Raleigh, N.C. — State Sen. Buck Newton, R-Wilson, announced Monday he will run for North Carolina attorney general in 2016.
During an interview in front of the federal courthouse in Raleigh on Monday, Newton said his time in the state legislature weighed "significantly" on his decision to run.
"I've been particularly frustrated with the crime lab and the backlog at the crime lab for a long time," Newton said, referring to the state agency's struggles to keep up with evidence analysis referred by police and prosecutors.
Newton, 46, was elected to the Senate in 2010 after defeating five-term Democratic incumbent A.B. Swindell. He chairs the Judiciary I Committee and the Appropriations Committee on Justice and Public Safety. He holds a bachelor’s degree in political science from Appalachian State University and a law degree from Campbell University's Norman Adrian Wiggins School of Law. He has practiced law at his firm, Newton and Lee, in Wilson for 16 years.
During his time in office, Newton has established himself as a conservative vanguard. He recently threw strong support behind a bill that would allow magistrates and county employees to opt out of performing same-sex marriages, saying he doesn't believe judges are "smarter than God." The bill passed but was vetoed Thursday by Gov. Pat McCrory.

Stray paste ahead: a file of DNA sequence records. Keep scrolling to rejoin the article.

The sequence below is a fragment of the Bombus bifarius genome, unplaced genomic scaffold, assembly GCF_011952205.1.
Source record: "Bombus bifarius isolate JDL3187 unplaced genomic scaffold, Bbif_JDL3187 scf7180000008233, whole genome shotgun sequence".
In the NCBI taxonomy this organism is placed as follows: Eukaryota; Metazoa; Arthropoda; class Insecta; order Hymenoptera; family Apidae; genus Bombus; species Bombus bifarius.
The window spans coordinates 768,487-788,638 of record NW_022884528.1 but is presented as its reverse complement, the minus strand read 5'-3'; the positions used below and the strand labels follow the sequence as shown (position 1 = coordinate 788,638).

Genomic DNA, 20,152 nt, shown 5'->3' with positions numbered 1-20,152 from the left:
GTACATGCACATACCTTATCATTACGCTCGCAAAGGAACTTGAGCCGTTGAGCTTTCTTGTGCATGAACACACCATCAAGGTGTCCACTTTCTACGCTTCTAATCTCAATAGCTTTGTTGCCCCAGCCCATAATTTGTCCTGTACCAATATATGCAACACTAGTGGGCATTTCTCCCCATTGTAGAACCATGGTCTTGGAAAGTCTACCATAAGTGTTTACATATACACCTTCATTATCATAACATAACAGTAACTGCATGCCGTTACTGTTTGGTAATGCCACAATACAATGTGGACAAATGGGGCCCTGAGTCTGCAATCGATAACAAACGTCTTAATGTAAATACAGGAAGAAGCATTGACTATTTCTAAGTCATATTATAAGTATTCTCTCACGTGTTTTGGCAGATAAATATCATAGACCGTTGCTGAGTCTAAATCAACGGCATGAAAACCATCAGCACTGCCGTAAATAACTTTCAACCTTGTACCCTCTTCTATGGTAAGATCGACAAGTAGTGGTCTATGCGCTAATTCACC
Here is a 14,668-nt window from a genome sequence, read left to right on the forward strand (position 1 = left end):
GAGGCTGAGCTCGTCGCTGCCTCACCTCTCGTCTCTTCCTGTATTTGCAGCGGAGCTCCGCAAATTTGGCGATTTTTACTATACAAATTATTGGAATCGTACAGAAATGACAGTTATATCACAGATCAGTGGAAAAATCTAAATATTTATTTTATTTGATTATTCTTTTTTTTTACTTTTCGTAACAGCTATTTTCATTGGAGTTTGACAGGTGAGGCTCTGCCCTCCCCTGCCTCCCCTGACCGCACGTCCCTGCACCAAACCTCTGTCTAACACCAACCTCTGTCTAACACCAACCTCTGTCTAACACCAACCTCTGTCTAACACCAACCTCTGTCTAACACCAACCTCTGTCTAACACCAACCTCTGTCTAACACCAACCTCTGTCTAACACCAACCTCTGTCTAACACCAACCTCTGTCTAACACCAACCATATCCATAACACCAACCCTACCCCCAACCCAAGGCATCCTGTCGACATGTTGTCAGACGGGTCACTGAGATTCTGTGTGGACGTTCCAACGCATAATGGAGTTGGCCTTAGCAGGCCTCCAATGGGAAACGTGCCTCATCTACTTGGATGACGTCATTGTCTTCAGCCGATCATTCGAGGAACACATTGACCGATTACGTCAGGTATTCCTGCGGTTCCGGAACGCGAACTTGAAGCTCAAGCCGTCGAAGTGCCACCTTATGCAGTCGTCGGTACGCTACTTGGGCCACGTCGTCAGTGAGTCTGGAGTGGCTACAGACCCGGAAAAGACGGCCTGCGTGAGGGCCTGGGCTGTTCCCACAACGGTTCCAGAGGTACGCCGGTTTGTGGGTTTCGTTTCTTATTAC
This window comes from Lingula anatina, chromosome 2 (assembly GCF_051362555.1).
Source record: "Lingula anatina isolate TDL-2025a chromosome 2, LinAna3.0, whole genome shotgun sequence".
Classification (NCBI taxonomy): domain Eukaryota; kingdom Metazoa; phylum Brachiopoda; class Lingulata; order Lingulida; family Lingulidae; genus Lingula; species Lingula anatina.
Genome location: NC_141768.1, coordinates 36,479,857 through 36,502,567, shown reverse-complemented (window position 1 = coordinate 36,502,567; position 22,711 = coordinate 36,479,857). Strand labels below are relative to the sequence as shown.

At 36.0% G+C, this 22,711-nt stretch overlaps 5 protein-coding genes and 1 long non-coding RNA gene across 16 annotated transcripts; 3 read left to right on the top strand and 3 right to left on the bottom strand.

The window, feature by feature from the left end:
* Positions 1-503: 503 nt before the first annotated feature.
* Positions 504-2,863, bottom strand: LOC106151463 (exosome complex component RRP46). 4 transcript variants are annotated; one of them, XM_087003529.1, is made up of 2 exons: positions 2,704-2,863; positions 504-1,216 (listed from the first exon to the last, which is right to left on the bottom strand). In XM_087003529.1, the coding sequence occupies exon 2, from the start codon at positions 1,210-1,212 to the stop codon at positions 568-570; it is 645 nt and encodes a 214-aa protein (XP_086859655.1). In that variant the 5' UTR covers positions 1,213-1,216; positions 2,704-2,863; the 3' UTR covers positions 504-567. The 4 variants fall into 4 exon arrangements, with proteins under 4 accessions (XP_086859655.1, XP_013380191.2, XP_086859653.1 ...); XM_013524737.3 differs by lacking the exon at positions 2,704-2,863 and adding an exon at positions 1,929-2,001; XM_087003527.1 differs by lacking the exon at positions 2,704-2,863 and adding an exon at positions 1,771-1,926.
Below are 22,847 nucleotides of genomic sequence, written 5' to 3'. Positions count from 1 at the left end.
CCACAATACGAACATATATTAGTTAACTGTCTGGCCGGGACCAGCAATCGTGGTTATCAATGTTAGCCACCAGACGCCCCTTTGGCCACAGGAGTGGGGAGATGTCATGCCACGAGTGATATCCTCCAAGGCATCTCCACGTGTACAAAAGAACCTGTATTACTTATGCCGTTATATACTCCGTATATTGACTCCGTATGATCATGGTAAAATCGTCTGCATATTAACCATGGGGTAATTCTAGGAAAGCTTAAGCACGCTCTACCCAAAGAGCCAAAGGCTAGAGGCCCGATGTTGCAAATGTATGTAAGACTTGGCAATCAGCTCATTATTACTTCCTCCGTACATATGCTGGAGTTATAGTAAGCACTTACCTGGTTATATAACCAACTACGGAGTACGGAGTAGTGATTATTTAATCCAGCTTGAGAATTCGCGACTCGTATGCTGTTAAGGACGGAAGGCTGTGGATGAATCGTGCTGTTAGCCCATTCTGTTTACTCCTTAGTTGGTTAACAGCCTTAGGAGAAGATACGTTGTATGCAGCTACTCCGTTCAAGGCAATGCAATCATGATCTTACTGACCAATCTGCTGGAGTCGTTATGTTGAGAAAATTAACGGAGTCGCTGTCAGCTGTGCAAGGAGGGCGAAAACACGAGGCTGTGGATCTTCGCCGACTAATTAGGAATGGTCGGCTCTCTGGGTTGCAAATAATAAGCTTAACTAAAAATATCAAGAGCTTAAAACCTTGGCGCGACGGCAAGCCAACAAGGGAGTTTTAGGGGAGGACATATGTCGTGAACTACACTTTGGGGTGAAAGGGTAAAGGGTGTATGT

He also was a prime mover behind a bill that removed oversight of the State Bureau of Investigation from the Attorney General's Office, placing it instead in an independent agency whose director is appointed by the governor.
"I still believe that was the right thing to do ... for improved law enforcement," he said.
Newton is a former chairman of the Wilson County Republican Party and once worked as an aide to the late U.S. Sen. Jesse Helms. He and his wife, Hope, have three children and attend First United Methodist Church in Wilson.
Incumbent Attorney General Roy Cooper is expected to enter the governor's race in 2016. Newton is the only candidate so far to declare a run for the attorney general post.
Newton said he would have been more active in lawsuits challenging federal laws and rules, including one that pushed back on President Barack Obama's administrative action deferring prosecution against some of those in the country illegally.
"I very much would have wanted to be in the lead on a lawsuit like that," he said. "That's what I mean when I say, 'standing up for the citizens of the state.'"
Although he has not officially declared yet, Sen. Josh Stein, D-Wake, is expected to run for attorney general, as will others in both parties.
Newton's announcement drew fire from the state Democratic Party almost immediately.
"Newton has spent his time in the Senate completely consumed by fringe social issues," said Ford Porter, a state Democratic Party spokesman. "Just last month, business leaders across the globe expressed outrage when Buck Newton co-sponsored a North Carolina version of Indiana’s job-killing legislation legalizing religious discrimination."